Lamb Xacuti – Goan curry

Cooking this recipe was inspired by the beautiful story and recipe posted by The Storyteller’s Kitchen Chicken Xacuti but I made it tonight using lamb. It was certainly very delicious and is easy to make but does involve quite a number of steps for the three seperate spice mixes involved.

I didn’t have any mace so just gave it a miss but the original recipe calls for it to be included in the masala (dry spice mix).

I have added extra coriander and curry leaves and was pleased with the result.

I have also divided the recipe up into the different components into groups to help follow the recipe. Hope it helps!

This is almost like an Indian version of Indonesian rendang except sharper tasting through the use of green chillies and lots of fresh coriander. We had a tangy cucumber, tomato, carrot and spinach salad with it and plain basmati rice. A very More-ish dish!

Prep time: 35 minutes Cooking time: 60 minutes Resting time: 30 minutes

Ingredients:

Coriander Spice Marinade:
8 garlic cloves
1.5 cm piece of ginger
6 small green chilies
1/2 bunch of coriander
1 tablespoon tamarind concentrate mixed with 1 tablespoon of water
1 teaspoon turmeric

Coconut and onion paste:
1/3 cup of desiccated coconut
1 medium onion finely chopped
2 tablespoons coconut or vegetable oil

Spice Masala:
2 teaspoons coriander seeds
1 teaspoon fennel seeds
7-8 cloves
7-8 black peppercorns
1 star anise
7-8 dried red chillies
2 small pieces cinnamon bark broken into bits
1/4 teaspoon nutmeg powder

Meat:
1kg lamb on the bone – I use 5-6 lamb chump chops with the fat removed and diced into small chunks with the bone left in

Braising mixture:
3 tablespoons coconut or vegetable oil
Handful curry leaves
1 large onion finely diced
1 tomato roughly chopped
2-3 cups water
1 cup coriander leaves ground to paste

Garnish:
Coriander chopped
2-3 small Green chillies chopped

Method:

1. Chop all ingredients for marinade, then grind ingredients into a paste, chop meat, add marinade to meat and marinate for 30-45 minutes

2. Dry roast dry spices for Masala in a small non-stick pan over medium heat until fragrant, allow to cool then grind to a fine powder in spice blender or coffee grinder – set aside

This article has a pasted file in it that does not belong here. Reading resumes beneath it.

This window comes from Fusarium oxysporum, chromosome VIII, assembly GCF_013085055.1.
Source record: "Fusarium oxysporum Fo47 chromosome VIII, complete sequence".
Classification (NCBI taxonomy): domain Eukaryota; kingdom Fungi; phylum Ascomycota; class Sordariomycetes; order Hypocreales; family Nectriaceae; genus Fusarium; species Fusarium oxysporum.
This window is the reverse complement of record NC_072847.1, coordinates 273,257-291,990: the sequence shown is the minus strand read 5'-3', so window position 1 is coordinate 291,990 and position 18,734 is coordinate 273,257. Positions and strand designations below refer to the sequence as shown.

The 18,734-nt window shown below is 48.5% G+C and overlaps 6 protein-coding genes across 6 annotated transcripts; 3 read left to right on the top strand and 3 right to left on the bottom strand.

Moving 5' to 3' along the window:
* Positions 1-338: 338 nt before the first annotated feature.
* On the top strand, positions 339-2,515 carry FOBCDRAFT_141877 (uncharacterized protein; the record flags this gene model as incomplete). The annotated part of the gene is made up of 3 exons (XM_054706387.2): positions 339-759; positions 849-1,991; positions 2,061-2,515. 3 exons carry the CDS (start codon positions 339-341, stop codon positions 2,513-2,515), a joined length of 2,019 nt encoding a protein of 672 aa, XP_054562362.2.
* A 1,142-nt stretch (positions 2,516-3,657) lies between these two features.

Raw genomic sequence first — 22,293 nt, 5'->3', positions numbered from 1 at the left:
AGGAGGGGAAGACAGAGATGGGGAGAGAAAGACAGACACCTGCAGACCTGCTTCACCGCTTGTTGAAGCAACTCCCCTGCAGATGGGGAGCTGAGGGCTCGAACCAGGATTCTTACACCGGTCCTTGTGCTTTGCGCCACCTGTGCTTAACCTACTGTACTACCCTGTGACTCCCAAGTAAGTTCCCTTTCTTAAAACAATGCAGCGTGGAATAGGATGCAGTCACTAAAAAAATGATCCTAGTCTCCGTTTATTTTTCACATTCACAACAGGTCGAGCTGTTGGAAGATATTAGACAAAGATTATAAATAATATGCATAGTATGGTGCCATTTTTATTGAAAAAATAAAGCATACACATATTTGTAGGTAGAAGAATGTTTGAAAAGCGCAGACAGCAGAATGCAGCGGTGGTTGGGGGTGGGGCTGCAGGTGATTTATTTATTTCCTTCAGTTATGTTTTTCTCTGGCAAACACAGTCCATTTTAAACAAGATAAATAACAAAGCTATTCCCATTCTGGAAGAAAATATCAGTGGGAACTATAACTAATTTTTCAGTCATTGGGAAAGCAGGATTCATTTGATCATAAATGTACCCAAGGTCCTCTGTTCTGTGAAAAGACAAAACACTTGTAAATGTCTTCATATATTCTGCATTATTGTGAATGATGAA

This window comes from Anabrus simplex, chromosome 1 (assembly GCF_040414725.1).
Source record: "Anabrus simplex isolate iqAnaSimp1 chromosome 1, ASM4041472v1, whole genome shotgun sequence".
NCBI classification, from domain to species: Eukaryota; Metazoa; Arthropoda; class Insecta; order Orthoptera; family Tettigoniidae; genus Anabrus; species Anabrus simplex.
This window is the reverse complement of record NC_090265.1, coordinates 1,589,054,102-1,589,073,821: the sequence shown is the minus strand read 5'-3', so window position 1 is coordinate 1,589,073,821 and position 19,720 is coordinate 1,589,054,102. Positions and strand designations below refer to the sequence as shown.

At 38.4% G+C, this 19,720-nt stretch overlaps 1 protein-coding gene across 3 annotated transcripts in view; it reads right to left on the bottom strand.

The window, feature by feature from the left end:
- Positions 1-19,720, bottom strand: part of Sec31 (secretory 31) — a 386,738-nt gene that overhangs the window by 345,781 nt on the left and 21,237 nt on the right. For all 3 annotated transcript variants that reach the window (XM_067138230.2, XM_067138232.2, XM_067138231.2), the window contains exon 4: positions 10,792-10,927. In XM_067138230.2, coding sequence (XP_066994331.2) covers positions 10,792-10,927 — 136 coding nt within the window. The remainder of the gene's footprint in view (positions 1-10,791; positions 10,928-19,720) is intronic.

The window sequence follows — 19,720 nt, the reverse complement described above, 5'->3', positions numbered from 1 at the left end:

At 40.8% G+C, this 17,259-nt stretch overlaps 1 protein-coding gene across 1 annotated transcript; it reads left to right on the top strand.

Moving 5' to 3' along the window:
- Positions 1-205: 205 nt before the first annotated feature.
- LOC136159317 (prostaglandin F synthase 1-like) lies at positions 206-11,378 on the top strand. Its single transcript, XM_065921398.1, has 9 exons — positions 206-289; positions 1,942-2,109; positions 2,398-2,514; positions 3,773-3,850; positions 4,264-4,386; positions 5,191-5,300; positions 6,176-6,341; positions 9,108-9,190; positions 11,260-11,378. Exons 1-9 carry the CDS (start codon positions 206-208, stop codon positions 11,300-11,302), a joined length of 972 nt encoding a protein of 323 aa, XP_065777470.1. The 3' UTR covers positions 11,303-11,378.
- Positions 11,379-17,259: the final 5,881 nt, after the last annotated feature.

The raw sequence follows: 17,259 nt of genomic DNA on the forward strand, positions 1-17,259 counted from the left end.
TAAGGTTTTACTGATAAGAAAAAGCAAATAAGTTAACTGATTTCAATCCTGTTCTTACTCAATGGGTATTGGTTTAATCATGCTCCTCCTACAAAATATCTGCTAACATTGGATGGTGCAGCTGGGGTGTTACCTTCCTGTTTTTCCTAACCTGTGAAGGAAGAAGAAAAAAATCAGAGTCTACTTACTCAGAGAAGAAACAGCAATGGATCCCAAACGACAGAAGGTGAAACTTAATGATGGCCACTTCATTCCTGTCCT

3. In the same pan, dry fry desiccated coconut over gentle heat, stirring constantly to avoid burning, until golden brown. Then add 2 tablespoons oil and fry 1 diced onion until browned. Allow onion and coconut to cool, then grind together in mortar and pestle until onion is melted into coconut into a thick paste. Set aside

4. Heat 3 tablespoons of oil in a heavy bottom casserole pot with a lid, then add curry leaves and fry until just fragrant, then add diced onion and fry until golden brown stirring to ensure onion doesn’t burn. Add tomato and 1 teaspoon salt and cook until tomatoes have disintegrated and oil reappears.

5. Add lamb mixture and additional ground coriander paste and 1 cup of water to onion and tomato mixture and boil for 15 minutes.

6. Add Masala mix and coconut-onion paste and another cup of water and simmer for another 25 minutes until lamb is really tender.

7. Take off heat, allow to rest for 30 minutes, garnish with coriander and green chillies and serve.

Irish Lamb Stew for St Patrick’s Day

This is an old family favourite stew made extra delicious by the addition of crispy fried bacon and the use of white pepper. I love lots of fresh thyme in it as well.

Perfect way to celebrate St Patrick’s Day no matter where you are in the world🍀🍀🍀

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Irish Lamb Stew

Ingredients
5-6 lamb neck chops,with some of the meat cut into smaller chunks off the bone
1 tspn salt
1 tspn black pepper
1 tspn white pepper
½ cup flour
½ cup water
Vegetable oil and butter
4 cloves of garlic crushed
2 onions sliced into thickish rings
Chicken stock
2 carrots chopped into medium size chunks
2 desiree potatoes chopped into quarters
Half a bunch of thyme leaves stripped from stalks
2 bay leaves
1 cup white wine

Method
1. Place bacon in frying pan and cook until crisp and fat has rendered into pan
2. Put lamb, salt, black pepper and flour into mixing bowl and coat lamb evenly
3. Brown lamb in batches on high heat in frying pan – might need to add butter to pan which helps brown lamb when bacon fat runs out
4. Once finished with frying pan deglaze it by adding a cup of water and keep pan juices aside
5. Place a thin layer of oil in the casserole pot, then add garlic and half the onion and sauté until onions become golden and transparent
6. Add bacon pieces, lamb, white pepper, thyme and bay leaves to casserole pot and cover with wine, deglazed pan juices and chicken stock – simmer for 40 minutes-1 hour.
7. Taste to see if extra pepper and/or salt is needed
8. Add potatoes, carrots and rest of onion to lamb and simmer for 20-25 minutes until potatoes and carrots are tender
9. Garnish with freshly chopped parsley and serve with irish soda bread

St Patrick’s Day at The Roger and Molly’s Bar NYC

Arrived in New York after 26 hours of travelling from Sydney at 4.30pm on St Patrick’s Day.

We were staying at The Roger, a boutique hotel on the Corner of Madison and East 31st, in the area still known as Nomad(north of Madison park). I remember staying in mid-town years back when I visited New York and it is certainly changing with many more trendy bars and restaurants and a much more vibrant and a far less grungy atmosphere.

The rooms are very spacious by New York standards and ours even had a seperate walk in wardrobe. Anyway, impressed as we were with our digs, we wanted a true New York Irish experience to celebrate St Patrick’s Day. After some quick online research, Adrian suggested Molly’s Bar about 15 minutes walk down in Gramercy, on 287 3rd Avenue just down from East 23rd st.